John Cranley

Over the past few weeks, the fight in the Cincinnati mayor’s race has been about the streetcar.

Roxanne Qualls for it; John Cranley against it.

This week, it is about parking meters and whether they should be leased to a private company, an issue that is going to be decided by Cincinnati City Council in the next few weeks.

Once again, Qualls for it; Cranley against it.

Don’t worry, the streetcar debate will come back. That debate is likely to go on all year, right up to election day.

You had to know that this $110 million streetcar project was going to run straight down the middle of this year’s Cincinnati mayor’s race.

One candidate, Vice Mayor Roxanne Qualls, has been an ardent supporter. The other major candidate, John Cranley, has been a vocal opponent.

At the moment, though, the streetcar appears to have jumped the tracks.

On the same day, mayoral candidate John Cranley proposed a debate soon over the issue of privatizing parking meters, his opponent, Vice Mayor Roxanne Qualls, proposed a series of five post-primary debates - after council has acted on the parking issue.

Cranley, a former city council member, opposes the plan - which has yet to be formally introduced in Cincinnati City Council - while Qualls is a supporter.

Libertarian Jim Berns has filed petitions to run for Cincinnati mayor, setting up what will be the first mayoral primary election in the city since 2005.

Democrats Roxanne Qualls, a former mayor and now vice mayor, and former council member John Cranley have not filed their petitions yet, but are actively campaigning and raising money and plan to file petitions by the June filing deadline.

Berns' entry into the race guarantees a primary election in the city of Cincinnati on Sept. 10; and it will be a costly one.

At the moment, there are only two announced candidates for Cincinnati mayor in 2013, both Democrats – Vice Mayor Roxanne Qualls and former city council member John Cranley.

And they happen to be two of the most popular politicians of  Cincinnati voters in the past two decades.

The only time the two of them were on the ballot together in a Cincinnati City Council race was in 2007.


Vice Mayor Roxanne Qualls – who served as Cincinnati’s mayor in the 1990s – formally launched her campaign to return to the mayor’s office with an event Thursday morning in Walnut Hills that drew dozens of supporters.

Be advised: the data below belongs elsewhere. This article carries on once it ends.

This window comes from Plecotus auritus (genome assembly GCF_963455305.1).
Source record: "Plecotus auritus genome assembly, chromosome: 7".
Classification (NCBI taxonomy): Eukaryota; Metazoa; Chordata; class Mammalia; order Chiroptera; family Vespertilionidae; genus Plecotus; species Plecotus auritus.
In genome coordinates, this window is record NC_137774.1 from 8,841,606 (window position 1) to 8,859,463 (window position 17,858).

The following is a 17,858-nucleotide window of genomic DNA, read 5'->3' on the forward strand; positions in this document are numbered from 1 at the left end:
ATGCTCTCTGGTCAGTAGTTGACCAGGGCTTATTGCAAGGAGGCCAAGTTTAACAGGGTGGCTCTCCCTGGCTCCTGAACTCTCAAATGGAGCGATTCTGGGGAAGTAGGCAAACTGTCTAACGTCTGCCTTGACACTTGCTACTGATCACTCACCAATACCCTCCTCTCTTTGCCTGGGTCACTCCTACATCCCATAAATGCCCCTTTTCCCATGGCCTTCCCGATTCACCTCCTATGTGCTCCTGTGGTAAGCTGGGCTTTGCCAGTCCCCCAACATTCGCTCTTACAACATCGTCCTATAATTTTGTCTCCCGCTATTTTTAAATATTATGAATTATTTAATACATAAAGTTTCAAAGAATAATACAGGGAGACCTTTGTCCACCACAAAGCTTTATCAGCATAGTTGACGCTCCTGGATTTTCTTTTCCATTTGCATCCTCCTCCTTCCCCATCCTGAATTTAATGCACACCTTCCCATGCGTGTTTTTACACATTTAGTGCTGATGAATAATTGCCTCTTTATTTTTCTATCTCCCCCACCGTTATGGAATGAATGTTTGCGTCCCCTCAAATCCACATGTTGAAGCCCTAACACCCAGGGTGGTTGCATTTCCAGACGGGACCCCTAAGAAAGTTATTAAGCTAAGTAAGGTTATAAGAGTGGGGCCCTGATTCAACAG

One of those supporters was the present mayor, Mark Mallory, who will be term-limited out of office in 2013. Mallory appointed Qualls as vice mayor; and made her chair of Cincinnati City Council’s most influential committee, the Budget and Finance Committee.

Vice Mayor Roxanne Qualls - who was Cincinnati's mayor in the 1990s - will formally announce her candidacy in the 2013 mayoral race Thursday morning in Walnut Hills.

The current mayor, Mark Mallory, who is term-limited out in 2013, will accompany Qualls at a gathering at a pottery factory on Gilbert Avenue in Walnut Hills.

Mallory's 2009 campaign manager, Jens Sutmoller, will run Qualls' 2013 bid for the mayor's office.

One other candidate, also a Democrat, has announced his candidacy for mayor - former council member John Cranley.

The Hamilton County Board of Elections isn’t finished counting the votes from the Nov. 6 election; but it was only a matter of time before the 2013 race for Cincinnati mayor began.

John Cranley, the former Democratic city councilman and two-time congressional candidate, settled that hash this week when he announced he will be a candidate for mayor, issuing a press release and holding a flurry of media interviews.

Clearly, the 38-year-old Cranley, who has been out of office for nearly four years now, saw the value of being the first horse out of the gate.


John Cranley, the 38-year-old Democrat elected to four terms on Cincinnati City Council from 2001 through 2007, has become the first announced candidate for Cincinnati mayor in the 2013 election.

The present mayor, Mark Mallory, can't run again because of the city's term limits law, which limits the mayor to two four-year terms.